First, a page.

And, so I am starting a new blog series where I will look at individual design principles or theories which try to support humans as they create and communicate.

Simplexity and the Internet of Things

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What is now proved was once only imagined
– William Blake

In the brilliant (alas, cancelled) Forever series, Episode 17: Social Engineering, Detective Jo Martinez, and her ME Dr Henry Morgan are called to the apartment of a young murder victim whose flat switches itself on whilst they are there. The morning radio comes on, the coffee maker starts to percolate, the heating switches on, and the blinds open, all controlled by an alarm on the victim’s phone.

The victim turns out to be a Faceless hactivist who hacks into Times Square’s billboards to play footage of politicians behaving badly, and into New York City’s municipal systems to alter everything from traffic lights to residents database information. So, it makes sense he would wire up his creature comforts to make his flat more ambient. The only downside, according to the NYPD cybercrime unit, is that his network was hacked. Someone logged in to turn on his boiler and cut the pilot light, which resulted in his being gassed. Murder by remote control.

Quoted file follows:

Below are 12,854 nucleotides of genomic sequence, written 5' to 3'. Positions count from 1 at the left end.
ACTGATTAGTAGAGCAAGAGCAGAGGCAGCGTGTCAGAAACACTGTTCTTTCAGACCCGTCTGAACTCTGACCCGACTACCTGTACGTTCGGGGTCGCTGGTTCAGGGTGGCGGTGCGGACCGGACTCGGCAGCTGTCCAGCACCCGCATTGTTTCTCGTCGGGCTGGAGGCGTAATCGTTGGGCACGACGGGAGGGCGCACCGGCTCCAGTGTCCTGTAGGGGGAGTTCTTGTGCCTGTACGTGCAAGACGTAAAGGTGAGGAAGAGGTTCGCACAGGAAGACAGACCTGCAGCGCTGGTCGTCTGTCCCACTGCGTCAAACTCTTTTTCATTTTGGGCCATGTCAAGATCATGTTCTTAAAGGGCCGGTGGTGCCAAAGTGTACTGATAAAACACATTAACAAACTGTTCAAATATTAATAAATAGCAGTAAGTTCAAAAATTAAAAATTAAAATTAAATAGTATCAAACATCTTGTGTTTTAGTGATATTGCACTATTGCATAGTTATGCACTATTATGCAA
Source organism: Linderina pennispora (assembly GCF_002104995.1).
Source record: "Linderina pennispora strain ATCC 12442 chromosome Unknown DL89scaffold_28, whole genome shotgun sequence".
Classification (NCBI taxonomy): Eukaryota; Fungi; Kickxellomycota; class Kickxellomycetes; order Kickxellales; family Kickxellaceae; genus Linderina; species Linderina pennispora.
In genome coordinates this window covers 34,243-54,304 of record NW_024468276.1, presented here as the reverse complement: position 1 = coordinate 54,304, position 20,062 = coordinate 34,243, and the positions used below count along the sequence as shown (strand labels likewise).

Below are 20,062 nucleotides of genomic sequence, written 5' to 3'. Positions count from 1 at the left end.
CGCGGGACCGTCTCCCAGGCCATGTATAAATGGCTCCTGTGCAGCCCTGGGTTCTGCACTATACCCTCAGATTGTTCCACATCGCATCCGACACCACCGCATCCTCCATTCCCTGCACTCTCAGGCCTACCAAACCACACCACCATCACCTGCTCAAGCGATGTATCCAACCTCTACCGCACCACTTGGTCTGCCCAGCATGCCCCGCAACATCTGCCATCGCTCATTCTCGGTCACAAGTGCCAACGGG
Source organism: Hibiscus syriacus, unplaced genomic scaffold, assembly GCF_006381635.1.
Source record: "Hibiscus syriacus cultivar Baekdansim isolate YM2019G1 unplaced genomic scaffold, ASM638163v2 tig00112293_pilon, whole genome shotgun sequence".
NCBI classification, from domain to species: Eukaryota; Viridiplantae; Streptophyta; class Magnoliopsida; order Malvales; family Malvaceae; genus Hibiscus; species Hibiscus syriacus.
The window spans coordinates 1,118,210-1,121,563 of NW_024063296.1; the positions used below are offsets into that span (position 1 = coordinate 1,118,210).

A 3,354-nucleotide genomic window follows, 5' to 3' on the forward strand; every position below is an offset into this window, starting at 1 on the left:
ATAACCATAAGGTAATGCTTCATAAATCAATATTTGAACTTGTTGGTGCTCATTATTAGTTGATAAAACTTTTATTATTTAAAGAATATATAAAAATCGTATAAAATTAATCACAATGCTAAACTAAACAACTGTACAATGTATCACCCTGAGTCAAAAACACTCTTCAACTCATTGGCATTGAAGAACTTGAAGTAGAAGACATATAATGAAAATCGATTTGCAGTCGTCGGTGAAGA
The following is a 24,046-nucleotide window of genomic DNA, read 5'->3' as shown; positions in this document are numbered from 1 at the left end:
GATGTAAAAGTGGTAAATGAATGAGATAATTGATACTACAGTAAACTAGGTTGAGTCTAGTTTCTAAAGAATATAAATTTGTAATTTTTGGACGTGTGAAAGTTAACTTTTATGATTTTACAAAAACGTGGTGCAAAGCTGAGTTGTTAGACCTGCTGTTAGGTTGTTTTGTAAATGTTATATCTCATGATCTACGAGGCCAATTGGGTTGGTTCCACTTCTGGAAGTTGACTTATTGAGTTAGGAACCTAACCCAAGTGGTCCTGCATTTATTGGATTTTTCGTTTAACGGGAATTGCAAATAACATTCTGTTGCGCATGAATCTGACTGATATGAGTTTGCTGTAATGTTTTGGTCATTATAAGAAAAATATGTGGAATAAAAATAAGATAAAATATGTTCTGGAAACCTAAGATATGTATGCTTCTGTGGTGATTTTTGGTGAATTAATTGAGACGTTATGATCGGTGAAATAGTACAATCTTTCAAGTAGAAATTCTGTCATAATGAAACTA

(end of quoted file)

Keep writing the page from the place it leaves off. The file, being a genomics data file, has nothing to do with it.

The story might be fiction, but in reality, having a wired flat is very much a reality. According to the US Federal Trade Commission there are around 25 billion devices connected to the Internet which will double by 2050.

These devices are available in every context from heart monitoring implants to field fire-fighting search and rescue operations. Each device collects data and then autonomously flows the data between other devices using APIs, data formats and network protocol stacks in order to improve overall performance.